Kitchener-Conestoga Provincial Candidates Answer Questions on Important Environmental Issues
Wilmot Township voters are concerned about their environment. And they want whoever they elect on June 2 to have a positive impact on the environment.
The New Hamburg Independent asked five Kitchener-Conestoga candidates – from the New Democratic Party, Progressive Conservatives, Liberal Party, Green Party and New Blue Party of Ontario – the following questions about the environment by mail electronic. Only three candidates submitted their answers. The Green Party and New Blue Party of Ontario failed to send in their responses after an email reminder.
Citizens are concerned about preserving the environment. They are calling for a moratorium on MZOs and gravel quarry permits. What do you have to say about that?
Karen Meissner (NDP): “Currently, gravel extraction approvals are not well coordinated. They are disruptive and we see them popping up everywhere. I support calls to hold new approvals for gravel mines until we have a plan in place – until we know how much we need and we have a plan for where we can put mines.
Mike Harris (PC): “PC Ontario has been very clear that MZOs will only be granted with the support of local municipal councils after they have done their own due diligence on the project. This tool has been used to create over 4,100 new long-term care beds and 58,000 housing units, including over 600 supportive housing units.
Melanie Van Alphen (Liberal): “I support community advocacy on these issues and will continue to work with them to bring their voice to Queen’s Park. The Ontario Liberal Party is committed to eliminating MZOs and replacing them with new rules, including transparent consultations. We will also strengthen environmental monitoring and protections on gravel and aggregate extraction.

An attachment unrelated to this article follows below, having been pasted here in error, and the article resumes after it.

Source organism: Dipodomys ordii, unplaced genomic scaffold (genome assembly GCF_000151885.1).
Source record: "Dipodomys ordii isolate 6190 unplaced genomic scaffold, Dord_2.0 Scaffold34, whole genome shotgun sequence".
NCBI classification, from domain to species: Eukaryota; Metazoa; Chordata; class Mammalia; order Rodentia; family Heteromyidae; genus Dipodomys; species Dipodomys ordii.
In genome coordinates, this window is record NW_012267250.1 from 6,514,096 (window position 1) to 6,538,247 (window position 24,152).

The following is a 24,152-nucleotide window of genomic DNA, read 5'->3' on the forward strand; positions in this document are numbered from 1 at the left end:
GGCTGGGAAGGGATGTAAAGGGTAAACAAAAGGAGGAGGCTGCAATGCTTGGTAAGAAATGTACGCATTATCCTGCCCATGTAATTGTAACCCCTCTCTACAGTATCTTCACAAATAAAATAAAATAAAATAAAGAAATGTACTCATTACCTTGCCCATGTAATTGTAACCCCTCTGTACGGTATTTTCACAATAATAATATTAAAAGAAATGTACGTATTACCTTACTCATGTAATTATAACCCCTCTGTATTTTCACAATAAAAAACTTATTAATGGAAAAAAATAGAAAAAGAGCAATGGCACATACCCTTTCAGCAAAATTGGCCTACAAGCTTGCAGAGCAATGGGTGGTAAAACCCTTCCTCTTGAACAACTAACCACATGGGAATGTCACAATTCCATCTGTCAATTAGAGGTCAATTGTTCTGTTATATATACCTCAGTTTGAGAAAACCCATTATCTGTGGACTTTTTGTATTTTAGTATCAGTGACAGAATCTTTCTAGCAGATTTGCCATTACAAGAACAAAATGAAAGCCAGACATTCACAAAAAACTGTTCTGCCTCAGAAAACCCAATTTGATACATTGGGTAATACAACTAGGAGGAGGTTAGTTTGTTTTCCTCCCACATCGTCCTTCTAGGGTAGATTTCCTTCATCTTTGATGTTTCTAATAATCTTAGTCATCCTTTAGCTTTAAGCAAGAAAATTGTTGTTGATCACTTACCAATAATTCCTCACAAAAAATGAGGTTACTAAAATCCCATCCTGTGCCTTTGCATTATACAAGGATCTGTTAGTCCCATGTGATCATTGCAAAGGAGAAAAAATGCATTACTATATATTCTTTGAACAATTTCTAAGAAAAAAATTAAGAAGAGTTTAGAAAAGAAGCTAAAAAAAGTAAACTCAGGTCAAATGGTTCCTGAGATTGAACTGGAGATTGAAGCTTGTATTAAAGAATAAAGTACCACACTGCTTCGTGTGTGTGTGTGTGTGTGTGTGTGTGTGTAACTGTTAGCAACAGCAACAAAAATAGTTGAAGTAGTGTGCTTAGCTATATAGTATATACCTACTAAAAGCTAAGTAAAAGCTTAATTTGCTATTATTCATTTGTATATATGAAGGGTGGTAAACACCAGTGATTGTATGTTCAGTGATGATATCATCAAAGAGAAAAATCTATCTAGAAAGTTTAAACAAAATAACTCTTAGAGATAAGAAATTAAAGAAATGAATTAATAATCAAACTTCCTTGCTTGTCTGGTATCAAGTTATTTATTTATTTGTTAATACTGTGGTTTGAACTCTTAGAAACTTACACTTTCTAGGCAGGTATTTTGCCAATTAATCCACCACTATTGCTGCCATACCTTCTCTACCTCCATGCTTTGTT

Eight years from the horizon of 2030, what is your party’s plan to reduce gas emissions by 50% by 2030?
Meissner (NDP): “The NDP’s Green and Democratic New Deal includes a mandate for all newly constructed public, residential and commercial buildings to be net zero emissions by 2030, alongside a world-class building retrofit program which will generate $15.2 billion in annual revenue. economic activity and create 100,000 jobs. We will implement Ontario’s first zero-emission vehicle strategy. In addition, we will support municipalities in the transition to a fleet of all-electric public transit vehicles. These are just a few of the overall strategies.
Harris (PC): “Ontario is making great strides in reducing its greenhouse gas emissions and we are on track to meet the Paris Agreement reduction targets. Ontario’s PC government has made historic investments in green vehicle technology and is partnering with large-scale manufacturers like Dofasco to convert their coal-fired blast furnace to a low-emission electric furnace.
Van Alphen (LIB): “The Ontario Liberal Party will reduce greenhouse gas emissions by 50% below 2005 levels by 2030 and achieve net zero emissions by 2050. We have a plan to provide a $9,500 rebate for electric vehicles and charging stations, eliminate installation connection fees for rooftop solar panels, renew the Ontario Electricity Rebate, and switch to a supply into completely clean energy.